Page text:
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|Gov. candidate Karen Handel dogged by past gay support|
|by Laura Douglas-Brown|
|June 11, 2010 00:00|
The gay Republican activist who stated in a 2003 interview that Karen Handel supports gay adoption and domestic partner benefits told the Georgia Voice that he stands by the quote, and provided email exchanges with the GOP politician that show her desire to win gay support.
Meanwhile, another gay Republican leader noted that the staff of Nathan Deal, who is attacking Handel on gay issues as they battle in the GOP primary for governor, welcomed and helped him when he visited Washington, D.C., for the gay Log Cabin Republicans national conference.
“We will be continuing our support for Karen Handel,” Marc Yeager, then-president of the Georgia Log Cabin Republicans, told Southern Voice newspaper in an article published Aug. 15, 2003. “She demonstrated in her last run that she was supportive of domestic partner benefits, and she’s supported same-sex adoptions on the basis of the best interest of the child.”
At the time, Handel was running for Fulton County Commission chair. The quote has dogged her in her race for governor, with Deal — a former congressman and one of Handel’s five opponents in the July 20 GOP primary — using it to paint her as not a true conservative.
“Records prove Handel’s support of gay adoption, domestic partner benefits,” reads a May 11 press release from Deal’s campaign.
Handel’s camp now says the comment from Yeager was inaccurate, but she never asked Southern Voice for a correction or retraction.
Yeager told the Georgia Voice on June 7 that Handel, with whom he had frequently talked and emailed, never told him that it was wrong, either.
“As closely as I was working with her at the time, I certainly would not have made any statement like that if it had not been expressed from herself and clearly understood that that was her position,” Yeager said.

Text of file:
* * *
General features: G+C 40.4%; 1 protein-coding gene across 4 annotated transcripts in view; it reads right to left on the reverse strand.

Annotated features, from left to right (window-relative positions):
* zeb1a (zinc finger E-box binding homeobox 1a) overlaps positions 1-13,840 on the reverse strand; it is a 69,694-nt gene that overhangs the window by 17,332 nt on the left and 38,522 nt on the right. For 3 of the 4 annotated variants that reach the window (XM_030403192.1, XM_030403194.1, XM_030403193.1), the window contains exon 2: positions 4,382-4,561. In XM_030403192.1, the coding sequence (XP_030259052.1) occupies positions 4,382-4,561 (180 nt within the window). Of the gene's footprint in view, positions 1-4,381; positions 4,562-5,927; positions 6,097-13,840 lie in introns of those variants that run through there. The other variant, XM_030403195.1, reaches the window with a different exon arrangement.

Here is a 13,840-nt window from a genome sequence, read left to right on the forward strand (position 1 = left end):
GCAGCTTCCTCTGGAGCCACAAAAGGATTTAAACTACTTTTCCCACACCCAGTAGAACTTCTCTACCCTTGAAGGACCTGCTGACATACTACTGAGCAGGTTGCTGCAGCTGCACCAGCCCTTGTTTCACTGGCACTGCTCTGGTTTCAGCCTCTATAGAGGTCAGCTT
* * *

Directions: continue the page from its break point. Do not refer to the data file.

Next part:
Yeager said at the time he had personal reasons for being concerned about gay adoption, adding to his certainty about Handel’s position.
“I had friends who are same-sex parents, and at the time my partner and I were also considering adoption, so it was a personal issue,” he said. “Certainly if she had the position she is affirming now, I would not have been as active in her campaign as I was at the time.”
Yeager also confirmed that Handel was a dues-paying member of the Georgia Log Cabin Republicans, noting that the LCR database shows she became a member in July 2002 and he remembers receiving a check for the membership from Handel at the LCR booth at the Atlanta Pride Festival, held at the end of June.
“She definitely was a member of Log Cabin and she was for at least two years,” said Yeager, who is no longer a leader in the group.
Neither Handel nor Deal’s campaigns responded to interview requests by press time.
Emails show relationship between Handel, Yeager
Handel lost her bid for an at-large seat on the Fulton County Commission in 2002, then won the Fulton County chairmanship in a special election in 2003 after Mike Kenn resigned.
Handel’s outreach to gay voters in her Fulton County races included seeking endorsements from Log Cabin and Georgia Equality, the state’s largest gay political group.
This week, Yeager provided copies of three email exchanges with Handel from 2002 and 2003. They show the two had a friendly as well as political relationship, with Handel inquiring about Yeager’s vacations while also telling him about gay endorsement interviews and seeking advice on the Georgia Equality survey.
The first exchange, from July 2002, shows Handel sending Yeager a draft of her answers to Georgia Equality’s candidate survey, and Yeager responding with recommendations.
“As I’ve told you, I do support domestic partner benefits, and confirm my position here, although I do have concerns about a domestic partner registry,” Handel writes in the email. “Bottom line is that I will work with you and other GLBT leaders to develop workable legislation. Give me a call if you have questions.”
In an exchange in mid-October 2002, Handel and Yeager discuss her interview for Georgia Equality’s endorsement and her stand on domestic partner benefits. Handel said she supports the benefits for county workers, but has privacy concerns about a DP registry open to all Fulton residents.